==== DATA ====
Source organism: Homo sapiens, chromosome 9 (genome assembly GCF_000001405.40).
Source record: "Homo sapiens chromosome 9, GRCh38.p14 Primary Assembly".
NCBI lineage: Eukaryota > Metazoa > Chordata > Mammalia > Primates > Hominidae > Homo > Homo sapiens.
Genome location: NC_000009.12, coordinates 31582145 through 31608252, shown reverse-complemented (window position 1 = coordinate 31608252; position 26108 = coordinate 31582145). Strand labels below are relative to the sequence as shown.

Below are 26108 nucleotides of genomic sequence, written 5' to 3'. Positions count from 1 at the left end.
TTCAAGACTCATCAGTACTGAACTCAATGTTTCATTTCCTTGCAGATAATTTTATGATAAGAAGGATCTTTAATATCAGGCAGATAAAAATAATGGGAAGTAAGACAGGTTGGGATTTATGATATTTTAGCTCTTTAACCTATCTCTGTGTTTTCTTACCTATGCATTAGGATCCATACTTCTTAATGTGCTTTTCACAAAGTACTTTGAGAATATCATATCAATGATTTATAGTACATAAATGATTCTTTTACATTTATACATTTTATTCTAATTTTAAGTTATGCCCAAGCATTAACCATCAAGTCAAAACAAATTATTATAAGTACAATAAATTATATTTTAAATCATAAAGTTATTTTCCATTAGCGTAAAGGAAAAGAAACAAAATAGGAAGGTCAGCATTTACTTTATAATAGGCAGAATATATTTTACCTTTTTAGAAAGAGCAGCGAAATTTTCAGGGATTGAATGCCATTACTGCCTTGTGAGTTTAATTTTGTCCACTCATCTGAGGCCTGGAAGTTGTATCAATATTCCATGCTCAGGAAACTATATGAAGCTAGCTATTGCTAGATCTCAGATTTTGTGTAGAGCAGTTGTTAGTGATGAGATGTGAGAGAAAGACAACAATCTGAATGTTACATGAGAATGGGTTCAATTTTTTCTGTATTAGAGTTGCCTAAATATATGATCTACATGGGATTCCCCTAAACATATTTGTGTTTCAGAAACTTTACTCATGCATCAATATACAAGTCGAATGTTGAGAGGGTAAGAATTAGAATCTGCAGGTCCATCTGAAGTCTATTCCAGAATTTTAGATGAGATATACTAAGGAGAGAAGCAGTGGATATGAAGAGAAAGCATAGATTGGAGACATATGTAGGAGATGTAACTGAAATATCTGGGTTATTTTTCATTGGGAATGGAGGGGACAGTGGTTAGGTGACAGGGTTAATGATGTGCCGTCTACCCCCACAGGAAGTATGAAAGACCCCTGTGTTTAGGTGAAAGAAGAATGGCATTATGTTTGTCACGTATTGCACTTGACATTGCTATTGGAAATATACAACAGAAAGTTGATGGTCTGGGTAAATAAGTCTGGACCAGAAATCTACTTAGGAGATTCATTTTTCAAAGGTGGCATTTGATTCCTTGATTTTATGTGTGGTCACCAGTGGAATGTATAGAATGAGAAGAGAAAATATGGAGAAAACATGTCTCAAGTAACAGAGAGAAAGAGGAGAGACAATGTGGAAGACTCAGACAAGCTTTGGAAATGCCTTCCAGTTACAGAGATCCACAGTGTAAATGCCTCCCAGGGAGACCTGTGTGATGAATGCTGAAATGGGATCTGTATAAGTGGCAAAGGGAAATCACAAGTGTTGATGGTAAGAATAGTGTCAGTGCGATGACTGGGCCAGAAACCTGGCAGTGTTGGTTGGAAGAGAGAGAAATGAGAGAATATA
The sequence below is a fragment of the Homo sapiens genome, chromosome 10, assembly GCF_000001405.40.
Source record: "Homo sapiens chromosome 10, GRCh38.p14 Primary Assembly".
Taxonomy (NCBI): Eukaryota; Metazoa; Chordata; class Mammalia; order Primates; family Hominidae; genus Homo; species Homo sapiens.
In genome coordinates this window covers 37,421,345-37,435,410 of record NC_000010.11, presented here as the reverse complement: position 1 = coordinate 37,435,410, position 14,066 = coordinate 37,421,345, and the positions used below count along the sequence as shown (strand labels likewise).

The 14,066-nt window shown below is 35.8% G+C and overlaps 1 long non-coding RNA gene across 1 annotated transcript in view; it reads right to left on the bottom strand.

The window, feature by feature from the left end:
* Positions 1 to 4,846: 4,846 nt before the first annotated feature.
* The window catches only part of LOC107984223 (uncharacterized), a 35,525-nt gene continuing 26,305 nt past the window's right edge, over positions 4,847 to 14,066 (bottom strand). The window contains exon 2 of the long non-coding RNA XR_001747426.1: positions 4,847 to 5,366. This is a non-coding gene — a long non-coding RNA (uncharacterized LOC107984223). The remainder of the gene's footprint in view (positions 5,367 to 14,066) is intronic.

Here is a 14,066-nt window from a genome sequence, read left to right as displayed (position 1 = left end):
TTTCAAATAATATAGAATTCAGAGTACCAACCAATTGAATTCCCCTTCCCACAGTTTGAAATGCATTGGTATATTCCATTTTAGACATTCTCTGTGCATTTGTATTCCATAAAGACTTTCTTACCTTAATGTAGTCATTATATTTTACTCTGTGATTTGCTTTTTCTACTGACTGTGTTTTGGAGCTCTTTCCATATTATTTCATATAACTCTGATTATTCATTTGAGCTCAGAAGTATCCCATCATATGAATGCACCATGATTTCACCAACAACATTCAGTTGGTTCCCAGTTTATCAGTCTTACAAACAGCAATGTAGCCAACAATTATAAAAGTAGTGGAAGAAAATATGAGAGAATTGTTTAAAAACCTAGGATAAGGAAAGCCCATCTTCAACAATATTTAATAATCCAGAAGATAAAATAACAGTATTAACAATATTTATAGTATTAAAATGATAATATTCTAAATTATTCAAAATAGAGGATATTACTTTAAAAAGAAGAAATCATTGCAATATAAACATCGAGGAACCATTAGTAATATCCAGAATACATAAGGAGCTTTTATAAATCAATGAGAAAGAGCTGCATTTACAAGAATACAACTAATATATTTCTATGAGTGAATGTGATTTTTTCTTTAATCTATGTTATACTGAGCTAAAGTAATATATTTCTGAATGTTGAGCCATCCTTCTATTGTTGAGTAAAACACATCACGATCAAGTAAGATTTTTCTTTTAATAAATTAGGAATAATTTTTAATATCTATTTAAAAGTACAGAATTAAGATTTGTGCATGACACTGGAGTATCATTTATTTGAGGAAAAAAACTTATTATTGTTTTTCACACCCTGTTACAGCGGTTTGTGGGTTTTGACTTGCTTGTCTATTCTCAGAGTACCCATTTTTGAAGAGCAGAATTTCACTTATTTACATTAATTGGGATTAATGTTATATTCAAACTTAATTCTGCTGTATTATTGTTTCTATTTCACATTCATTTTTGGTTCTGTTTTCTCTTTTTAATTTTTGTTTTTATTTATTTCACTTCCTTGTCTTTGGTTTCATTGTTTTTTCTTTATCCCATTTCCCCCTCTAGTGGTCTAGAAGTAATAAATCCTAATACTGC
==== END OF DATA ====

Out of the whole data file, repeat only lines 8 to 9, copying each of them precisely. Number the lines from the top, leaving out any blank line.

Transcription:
Source record: "Homo sapiens chromosome 10, GRCh38.p14 Primary Assembly".
Taxonomy (NCBI): Eukaryota; Metazoa; Chordata; class Mammalia; order Primates; family Hominidae; genus Homo; species Homo sapiens.